libertarians don't think of children as full agents deserving full
freedom despite Mr. Locke's invented claims of libertarian "idiocy."
And while there are some extreme libertarians who are against
state-sanctioned care for the senile or the insane, few if any
libertarians are opposed to volunteer-driven and philanthropically
funded care for those who represent a danger to themselves or others
-- and this might require oversight of some form to ensure folks
On the question of drug legalization, Mr. Locke would have done well
to put his pen down. Even some conservatives are starting to see
that the War on Drugs has done little or nothing to clean up inner
cities and has created an underclass of prison inmates unnecessarily.
The resources the state has wasted in trying to control people's
personal lives is appalling, and its failure is evident (yes, there is
empirical data for this fact). And "drug users who caused trouble"
would be put in prison. Why Mr. Locke assumes otherwise is disturbing,
because it appears he really hasn't looked to libertarian resources on
this. Putting drug users who cause trouble into prison is a heck of a
lot simpler and less costly than imprisoning people simply for
possessing or using drugs -- all out of a moral imperative that is not
The sad part about this article is that Robert Locke sounds like many
people. Behind all of his golden mean rhetoric, Locke assumes that an
inefficient bureaucracy with a monopoly on power can not only spare us
from the "extreme costs" of our free choices, but effectively identify
them. Many good thinkers since Frederic Bastiat have spent the last
century and a half showing how unintended consequences end up doing us
more harm than good. We should wonder how Mr. Locke or anyone else
thinks he has finally figured out how to fix complex society. This
anointed power-class, while they usually disagree on almost every
policy issue, does agree on one thing: that they should be in power.
Locke believes he has reached the point of full-tilt profundity when
"Empirically, most people don't actually want absolute freedom, which
is why democracies don't elect libertarian governments. Irony of
ironies, people don't choose absolute freedom. But this refutes
libertarianism by its own premise, as libertarianism defines the good
as the freely chosen, yet people do not choose it. Paradoxically,
people exercise their freedom not to be libertarians."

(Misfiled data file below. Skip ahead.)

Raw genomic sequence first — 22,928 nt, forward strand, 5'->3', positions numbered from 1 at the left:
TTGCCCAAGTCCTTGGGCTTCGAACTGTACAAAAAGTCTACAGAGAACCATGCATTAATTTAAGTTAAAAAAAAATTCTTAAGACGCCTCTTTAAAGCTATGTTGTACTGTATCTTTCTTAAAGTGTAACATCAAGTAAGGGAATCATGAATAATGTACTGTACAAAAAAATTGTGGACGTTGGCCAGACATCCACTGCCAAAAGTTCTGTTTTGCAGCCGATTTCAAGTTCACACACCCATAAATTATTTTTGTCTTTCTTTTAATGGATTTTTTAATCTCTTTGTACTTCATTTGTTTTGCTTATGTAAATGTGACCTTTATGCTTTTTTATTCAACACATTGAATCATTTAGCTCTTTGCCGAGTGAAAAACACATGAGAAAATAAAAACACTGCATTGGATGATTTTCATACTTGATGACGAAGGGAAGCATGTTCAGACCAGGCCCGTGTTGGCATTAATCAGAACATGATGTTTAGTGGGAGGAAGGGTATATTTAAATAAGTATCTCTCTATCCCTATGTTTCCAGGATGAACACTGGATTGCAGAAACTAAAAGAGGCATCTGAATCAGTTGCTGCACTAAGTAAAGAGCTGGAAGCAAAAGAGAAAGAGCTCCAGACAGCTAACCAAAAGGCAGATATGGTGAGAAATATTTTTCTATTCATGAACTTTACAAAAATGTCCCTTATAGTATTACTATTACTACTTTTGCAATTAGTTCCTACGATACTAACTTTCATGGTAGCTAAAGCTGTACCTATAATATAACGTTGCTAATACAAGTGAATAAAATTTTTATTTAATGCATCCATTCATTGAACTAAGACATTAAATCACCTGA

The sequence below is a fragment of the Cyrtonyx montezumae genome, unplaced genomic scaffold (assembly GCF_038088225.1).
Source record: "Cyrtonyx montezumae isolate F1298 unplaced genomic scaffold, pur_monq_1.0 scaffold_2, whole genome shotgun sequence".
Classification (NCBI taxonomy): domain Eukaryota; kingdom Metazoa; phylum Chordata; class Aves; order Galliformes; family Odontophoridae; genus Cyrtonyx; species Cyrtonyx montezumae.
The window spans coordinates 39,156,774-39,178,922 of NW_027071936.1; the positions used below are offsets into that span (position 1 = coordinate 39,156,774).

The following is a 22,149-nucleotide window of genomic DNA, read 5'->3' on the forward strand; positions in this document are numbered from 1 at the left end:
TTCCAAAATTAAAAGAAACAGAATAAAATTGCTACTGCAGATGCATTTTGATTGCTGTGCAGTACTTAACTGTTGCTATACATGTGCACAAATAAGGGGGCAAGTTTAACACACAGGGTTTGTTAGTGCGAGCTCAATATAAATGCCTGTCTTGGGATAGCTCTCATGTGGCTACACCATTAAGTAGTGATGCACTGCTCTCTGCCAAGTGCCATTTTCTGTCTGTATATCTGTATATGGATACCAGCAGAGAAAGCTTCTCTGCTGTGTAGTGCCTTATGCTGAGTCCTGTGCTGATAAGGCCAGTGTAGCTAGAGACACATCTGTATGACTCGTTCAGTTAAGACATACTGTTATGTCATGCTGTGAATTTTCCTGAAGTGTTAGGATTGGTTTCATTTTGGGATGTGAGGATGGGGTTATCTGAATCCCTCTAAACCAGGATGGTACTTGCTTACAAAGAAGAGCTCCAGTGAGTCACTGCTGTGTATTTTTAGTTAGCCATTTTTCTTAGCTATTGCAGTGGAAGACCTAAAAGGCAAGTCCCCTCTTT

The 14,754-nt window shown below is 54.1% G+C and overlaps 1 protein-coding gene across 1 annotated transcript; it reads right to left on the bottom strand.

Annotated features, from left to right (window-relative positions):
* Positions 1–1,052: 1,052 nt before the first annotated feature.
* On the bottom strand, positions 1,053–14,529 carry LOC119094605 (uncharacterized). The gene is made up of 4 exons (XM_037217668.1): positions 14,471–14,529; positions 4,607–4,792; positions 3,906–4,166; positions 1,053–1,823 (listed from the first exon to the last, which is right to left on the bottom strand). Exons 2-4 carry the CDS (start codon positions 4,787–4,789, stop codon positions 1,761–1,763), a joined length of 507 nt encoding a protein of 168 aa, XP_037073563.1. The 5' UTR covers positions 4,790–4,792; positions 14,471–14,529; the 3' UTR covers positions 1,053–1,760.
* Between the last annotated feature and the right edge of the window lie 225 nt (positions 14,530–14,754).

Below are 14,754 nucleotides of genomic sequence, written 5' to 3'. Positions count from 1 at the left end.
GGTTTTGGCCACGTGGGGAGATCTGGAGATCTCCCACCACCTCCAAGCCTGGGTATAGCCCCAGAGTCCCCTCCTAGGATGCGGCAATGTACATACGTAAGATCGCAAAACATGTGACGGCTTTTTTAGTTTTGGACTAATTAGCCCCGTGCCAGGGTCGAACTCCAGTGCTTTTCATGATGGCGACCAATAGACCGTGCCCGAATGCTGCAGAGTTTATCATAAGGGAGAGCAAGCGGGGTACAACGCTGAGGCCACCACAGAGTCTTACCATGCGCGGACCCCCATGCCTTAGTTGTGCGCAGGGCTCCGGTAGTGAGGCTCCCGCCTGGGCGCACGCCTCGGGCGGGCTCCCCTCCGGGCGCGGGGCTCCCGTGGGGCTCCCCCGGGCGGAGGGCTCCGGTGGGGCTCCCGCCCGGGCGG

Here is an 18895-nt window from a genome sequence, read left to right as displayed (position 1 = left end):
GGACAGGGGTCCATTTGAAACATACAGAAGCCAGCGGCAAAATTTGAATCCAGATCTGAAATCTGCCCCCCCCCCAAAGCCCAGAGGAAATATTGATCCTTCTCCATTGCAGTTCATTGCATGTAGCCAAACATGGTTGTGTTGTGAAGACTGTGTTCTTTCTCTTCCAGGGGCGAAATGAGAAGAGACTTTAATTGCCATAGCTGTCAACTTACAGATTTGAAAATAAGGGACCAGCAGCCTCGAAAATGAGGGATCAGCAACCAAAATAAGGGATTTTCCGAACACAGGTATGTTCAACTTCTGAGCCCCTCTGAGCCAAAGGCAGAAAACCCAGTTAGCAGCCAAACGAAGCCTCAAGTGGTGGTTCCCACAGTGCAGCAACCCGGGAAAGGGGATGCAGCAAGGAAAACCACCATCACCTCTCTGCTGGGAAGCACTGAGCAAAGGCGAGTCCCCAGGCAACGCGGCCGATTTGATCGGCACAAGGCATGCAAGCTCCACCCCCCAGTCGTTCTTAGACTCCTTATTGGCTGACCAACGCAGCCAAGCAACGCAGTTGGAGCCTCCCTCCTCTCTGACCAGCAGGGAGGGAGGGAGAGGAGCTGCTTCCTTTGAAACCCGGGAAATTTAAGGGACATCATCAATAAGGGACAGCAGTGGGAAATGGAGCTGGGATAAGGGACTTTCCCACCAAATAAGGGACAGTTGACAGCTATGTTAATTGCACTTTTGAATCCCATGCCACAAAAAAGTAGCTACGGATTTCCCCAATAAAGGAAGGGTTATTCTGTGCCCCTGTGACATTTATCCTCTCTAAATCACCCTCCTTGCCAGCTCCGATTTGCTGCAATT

Mr. Locke should consider something more ironic. In a truly free
society, people will be just as able to enter into collective
arrangements with people who have also chosen to forego so-called
"absolute freedom." Mr. Locke and I can start a Hutterite commune
where everybody shares the work and bows hourly to a statue of Edmund
Burke as a condition of residing there. I can't imagine why in the
world Mr. Locke puts so much faith in democracy while simultaneously
implying that inexpensive foreign laborers that might turn 'commie
pink' on us should be kept out.
Locke's economic assertions in this next passage rival those of Paul
"There is not the space here to refute simplistic laissez faire, but
note for now that the second-richest nation in the world, Japan, has
one of the most regulated economies, while nations in which government
has essentially lost control over economic life, like Russia, are
hardly economic paradises. Legitimate criticism of over-regulation
does not entail going to the opposite extreme."
There is not the space here to explain the complexities of economics
to Mr. Locke, but suffice it to say that Japan has been successful
despite stultifying regulation, and those regulations (most notably in
banking) are showing signs of making the country's economy
sclerotic. Russia, on the other hand, has only been "free" for
fifteen years and has lived close to a century without the formal or
informal institutions to make a market economy and a free society
tick. Nevertheless, it is still growing at close to six percent
I will close this article without addressing Mr. Locke's visions of
how libertarianism in practice would unleash "sadomasochism" and other
caligulan horrors. Suffice it to say that libertarians know that we
are able to exercise self-restraint not because the Great Nanny in
Washington threatens us with chastening, but because we belong to
communities, families, and relationships in which the values of
healthy living are naturally grown orders.
Max Borders is a libertarian by day, libertine by night in the
Washington, DC area.